As it happens, the President's fiscal responsibility commission is considering Social Security reform at precisely the moment I have a number of explanatory works being published. This is especially fortuitous for me, as I had undertaken these projects to help broaden understanding of the issues with which policy makers are now publicly wrestling.
Today, the Hoover Institution's Policy Review journal published an article, "The Social Security Challenge," that is essentially a set of highlighted points from my new book, "Social Security: the Unfinished Work." The article, like the book, is divided into three main sections: how we got here, the value choices we together face, and the state of the Social Security debate.
As the article states:
Americans care deeply about Social Security, which is possibly the nation’s most cherished domestic program. One might naively assume that political rewards would accrue to elected officials who accept responsibility — and credit — for strengthening the program’s finances. But policy makers face a further challenge, in that not only are Americans sharply divided about Social Security policy choices, but they are divided even about the underlying facts and the problem to be solved. Despite years of bipartisan efforts to objectively define and quantify the Social Security financing challenge, consensus agreement even on basic factual predicates remains elusive. An equitable solution will be unobtainable unless elected leaders bring stakeholders together around a common understanding of the facts and the need to take reformative action.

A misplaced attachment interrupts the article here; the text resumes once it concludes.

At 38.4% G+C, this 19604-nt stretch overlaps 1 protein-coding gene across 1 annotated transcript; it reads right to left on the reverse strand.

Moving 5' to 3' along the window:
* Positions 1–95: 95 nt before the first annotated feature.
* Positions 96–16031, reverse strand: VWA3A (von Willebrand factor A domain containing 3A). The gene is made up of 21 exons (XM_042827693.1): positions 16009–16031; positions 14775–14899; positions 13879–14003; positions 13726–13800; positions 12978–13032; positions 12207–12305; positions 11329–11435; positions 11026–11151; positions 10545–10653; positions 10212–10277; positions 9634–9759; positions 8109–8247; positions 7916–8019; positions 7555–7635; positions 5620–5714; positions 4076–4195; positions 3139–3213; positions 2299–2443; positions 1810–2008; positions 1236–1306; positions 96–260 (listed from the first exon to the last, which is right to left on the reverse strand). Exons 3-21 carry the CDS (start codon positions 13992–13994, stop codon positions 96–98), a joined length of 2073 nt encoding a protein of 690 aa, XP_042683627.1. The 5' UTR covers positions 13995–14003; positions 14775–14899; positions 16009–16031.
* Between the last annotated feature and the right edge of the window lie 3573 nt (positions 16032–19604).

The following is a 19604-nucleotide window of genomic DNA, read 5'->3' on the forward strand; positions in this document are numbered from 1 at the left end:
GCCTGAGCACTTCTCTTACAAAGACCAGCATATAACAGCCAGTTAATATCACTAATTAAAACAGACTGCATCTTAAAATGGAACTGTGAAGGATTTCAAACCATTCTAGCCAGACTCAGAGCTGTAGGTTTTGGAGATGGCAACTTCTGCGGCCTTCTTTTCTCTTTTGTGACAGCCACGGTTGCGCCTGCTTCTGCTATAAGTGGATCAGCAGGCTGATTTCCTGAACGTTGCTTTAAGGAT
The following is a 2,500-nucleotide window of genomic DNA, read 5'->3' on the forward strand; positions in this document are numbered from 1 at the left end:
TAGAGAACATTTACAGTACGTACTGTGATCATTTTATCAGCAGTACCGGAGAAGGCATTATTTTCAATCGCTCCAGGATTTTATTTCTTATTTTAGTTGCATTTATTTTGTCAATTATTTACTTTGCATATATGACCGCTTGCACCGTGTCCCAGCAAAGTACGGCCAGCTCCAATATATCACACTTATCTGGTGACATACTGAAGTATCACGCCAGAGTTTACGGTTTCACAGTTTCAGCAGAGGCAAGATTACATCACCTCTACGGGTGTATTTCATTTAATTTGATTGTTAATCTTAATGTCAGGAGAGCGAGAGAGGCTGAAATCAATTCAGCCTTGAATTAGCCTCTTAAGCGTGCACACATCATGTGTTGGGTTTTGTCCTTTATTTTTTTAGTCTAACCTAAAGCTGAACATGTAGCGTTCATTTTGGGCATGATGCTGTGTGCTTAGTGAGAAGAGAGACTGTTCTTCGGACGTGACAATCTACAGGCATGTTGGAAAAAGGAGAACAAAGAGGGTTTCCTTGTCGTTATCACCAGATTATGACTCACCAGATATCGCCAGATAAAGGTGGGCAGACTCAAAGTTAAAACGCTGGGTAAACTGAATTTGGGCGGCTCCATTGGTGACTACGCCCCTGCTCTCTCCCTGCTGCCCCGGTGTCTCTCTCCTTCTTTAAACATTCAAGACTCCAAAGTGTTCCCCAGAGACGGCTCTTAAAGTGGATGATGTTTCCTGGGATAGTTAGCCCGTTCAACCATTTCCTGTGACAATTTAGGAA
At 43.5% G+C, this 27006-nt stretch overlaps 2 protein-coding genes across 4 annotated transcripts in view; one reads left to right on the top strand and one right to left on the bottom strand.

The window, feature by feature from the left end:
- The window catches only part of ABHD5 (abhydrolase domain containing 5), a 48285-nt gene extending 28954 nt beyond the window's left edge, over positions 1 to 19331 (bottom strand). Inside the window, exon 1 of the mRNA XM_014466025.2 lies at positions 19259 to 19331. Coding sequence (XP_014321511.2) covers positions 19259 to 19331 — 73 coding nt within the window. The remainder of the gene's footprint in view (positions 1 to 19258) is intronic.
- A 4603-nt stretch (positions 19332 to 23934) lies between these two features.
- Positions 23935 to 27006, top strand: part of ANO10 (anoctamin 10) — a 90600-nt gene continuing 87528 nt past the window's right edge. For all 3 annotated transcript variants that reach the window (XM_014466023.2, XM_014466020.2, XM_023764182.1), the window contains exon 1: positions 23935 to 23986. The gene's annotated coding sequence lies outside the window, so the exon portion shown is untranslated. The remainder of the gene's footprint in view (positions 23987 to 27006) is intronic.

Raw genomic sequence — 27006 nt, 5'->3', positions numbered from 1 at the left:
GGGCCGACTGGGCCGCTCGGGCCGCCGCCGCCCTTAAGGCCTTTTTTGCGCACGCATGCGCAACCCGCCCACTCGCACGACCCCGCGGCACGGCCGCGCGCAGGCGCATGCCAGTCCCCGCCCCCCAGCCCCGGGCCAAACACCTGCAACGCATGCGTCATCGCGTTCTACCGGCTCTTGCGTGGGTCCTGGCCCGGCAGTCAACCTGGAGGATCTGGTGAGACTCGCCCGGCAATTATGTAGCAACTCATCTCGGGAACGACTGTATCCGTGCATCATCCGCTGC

Action on Social Security, perhaps more than on any other issue, is paralyzed by conflicting views of underlying facts. Many of these conflicting interpretations are driven by misunderstandings of the 1983 program reforms. That legislation placed a layer of confusion over program finances, and engendered a further tendency toward gridlock in what was already an intensely polarizing issue. Before 1983, there existed profound disagreements about Social Security policy choices, but general agreement on the state of program finances. Today, there is widespread disagreement on both. This has had a paralyzing effect on our capacity to agree on adjustments to Social Security policy, and has perpetuated confusion that will fatally undercut future legislative discussions until it is untangled. To understand the choices now before us, it’s useful to know what happened in 1983, why it did, and how the result has led to sharply divergent views of program finances today.
You can read the whole article here: The Social Security Challenge.